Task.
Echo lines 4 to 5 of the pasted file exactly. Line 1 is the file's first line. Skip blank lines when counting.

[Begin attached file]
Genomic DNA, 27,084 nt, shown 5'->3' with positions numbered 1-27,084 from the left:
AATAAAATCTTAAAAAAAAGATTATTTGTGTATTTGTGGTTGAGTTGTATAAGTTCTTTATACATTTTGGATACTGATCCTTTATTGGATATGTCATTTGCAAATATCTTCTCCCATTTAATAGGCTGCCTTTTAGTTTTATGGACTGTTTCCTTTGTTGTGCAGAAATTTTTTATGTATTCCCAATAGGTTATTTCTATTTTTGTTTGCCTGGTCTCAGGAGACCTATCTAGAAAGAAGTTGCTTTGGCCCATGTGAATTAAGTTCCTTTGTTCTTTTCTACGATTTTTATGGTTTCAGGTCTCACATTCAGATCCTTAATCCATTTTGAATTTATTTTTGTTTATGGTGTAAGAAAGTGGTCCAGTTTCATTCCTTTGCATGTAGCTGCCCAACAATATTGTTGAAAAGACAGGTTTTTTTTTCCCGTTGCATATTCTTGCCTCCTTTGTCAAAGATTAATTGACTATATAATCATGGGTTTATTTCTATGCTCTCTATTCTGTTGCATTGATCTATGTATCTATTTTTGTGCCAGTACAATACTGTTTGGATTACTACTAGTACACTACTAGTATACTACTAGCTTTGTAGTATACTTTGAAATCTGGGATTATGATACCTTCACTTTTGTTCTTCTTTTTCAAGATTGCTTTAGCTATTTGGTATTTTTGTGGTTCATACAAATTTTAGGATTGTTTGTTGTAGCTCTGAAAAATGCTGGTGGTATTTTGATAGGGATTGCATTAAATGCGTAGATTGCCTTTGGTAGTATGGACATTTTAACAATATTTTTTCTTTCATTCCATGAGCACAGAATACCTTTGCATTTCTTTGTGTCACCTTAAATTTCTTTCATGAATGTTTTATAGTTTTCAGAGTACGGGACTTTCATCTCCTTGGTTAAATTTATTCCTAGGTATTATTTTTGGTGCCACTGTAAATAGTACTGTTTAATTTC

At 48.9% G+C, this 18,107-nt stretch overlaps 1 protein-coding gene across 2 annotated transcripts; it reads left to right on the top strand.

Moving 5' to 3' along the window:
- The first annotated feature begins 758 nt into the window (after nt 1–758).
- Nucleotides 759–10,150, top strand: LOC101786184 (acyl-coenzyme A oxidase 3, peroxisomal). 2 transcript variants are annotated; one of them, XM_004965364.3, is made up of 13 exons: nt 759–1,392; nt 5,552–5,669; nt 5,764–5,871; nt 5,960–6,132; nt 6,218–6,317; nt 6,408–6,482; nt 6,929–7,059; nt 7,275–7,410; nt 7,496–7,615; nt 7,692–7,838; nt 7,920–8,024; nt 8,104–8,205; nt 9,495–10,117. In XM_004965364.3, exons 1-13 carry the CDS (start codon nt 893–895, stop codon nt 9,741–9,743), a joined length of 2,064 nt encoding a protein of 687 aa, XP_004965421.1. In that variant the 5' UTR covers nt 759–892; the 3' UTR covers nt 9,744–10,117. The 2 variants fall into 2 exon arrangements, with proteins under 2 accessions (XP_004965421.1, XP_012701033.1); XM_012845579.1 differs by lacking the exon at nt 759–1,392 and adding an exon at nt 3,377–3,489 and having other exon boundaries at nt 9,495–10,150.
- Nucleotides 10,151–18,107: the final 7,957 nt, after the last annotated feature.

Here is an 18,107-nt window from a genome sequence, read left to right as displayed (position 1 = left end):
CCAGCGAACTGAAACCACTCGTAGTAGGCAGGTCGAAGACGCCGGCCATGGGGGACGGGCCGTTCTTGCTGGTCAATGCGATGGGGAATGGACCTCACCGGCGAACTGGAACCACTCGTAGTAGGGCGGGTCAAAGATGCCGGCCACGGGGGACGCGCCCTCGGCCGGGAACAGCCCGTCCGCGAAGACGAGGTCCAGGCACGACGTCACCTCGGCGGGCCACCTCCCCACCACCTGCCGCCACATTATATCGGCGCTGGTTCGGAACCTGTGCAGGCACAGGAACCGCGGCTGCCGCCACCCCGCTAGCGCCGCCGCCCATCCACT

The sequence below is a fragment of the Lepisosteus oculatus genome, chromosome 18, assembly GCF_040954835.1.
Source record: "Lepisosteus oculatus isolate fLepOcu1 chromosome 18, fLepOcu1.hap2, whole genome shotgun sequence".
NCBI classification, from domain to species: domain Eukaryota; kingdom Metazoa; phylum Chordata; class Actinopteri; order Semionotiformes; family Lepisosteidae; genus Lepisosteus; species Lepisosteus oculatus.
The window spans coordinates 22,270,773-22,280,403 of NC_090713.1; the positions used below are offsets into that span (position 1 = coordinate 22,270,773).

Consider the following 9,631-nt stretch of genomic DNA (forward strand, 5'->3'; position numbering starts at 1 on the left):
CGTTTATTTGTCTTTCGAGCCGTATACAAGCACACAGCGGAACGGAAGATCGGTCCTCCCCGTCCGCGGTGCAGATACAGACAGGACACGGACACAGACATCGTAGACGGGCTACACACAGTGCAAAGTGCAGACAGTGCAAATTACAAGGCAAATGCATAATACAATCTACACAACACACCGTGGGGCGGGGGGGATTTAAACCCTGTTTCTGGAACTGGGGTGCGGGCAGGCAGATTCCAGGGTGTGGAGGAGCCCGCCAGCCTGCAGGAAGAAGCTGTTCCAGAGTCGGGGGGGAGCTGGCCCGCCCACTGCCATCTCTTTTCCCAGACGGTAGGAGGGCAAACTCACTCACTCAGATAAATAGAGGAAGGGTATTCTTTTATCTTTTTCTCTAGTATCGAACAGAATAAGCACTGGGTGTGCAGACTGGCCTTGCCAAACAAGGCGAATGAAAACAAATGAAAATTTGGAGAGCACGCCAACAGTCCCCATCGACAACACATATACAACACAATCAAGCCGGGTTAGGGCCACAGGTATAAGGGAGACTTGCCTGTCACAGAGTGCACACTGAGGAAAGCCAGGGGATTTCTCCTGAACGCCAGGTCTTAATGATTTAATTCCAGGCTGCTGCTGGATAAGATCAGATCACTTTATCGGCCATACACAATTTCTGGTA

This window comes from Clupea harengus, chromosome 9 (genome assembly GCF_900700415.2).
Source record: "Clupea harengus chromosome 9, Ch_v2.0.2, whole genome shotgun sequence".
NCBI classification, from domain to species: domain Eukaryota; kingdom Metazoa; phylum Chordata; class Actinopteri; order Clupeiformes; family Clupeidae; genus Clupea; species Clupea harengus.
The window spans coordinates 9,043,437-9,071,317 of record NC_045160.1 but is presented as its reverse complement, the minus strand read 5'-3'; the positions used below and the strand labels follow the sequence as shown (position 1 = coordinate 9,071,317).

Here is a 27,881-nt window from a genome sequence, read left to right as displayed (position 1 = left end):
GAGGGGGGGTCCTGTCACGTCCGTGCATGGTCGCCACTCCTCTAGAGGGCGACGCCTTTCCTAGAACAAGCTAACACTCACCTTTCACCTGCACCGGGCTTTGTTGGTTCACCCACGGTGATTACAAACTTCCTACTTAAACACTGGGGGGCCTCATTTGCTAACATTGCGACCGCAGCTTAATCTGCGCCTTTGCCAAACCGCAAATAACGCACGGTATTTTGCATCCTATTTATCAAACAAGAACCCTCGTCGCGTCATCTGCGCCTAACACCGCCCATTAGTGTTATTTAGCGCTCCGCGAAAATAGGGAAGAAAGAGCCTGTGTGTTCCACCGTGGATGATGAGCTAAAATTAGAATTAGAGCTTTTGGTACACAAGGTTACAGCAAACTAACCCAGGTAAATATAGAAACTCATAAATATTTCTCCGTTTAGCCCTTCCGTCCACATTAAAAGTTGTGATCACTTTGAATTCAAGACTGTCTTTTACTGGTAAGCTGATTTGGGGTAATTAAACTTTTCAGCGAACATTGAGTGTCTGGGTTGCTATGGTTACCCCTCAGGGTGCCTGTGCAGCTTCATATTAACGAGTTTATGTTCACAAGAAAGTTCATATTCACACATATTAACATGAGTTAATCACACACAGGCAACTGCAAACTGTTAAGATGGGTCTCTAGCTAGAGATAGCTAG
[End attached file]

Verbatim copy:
Moving 5' to 3' along the window:
- The first annotated feature begins 758 nt into the window (after nt 1–758).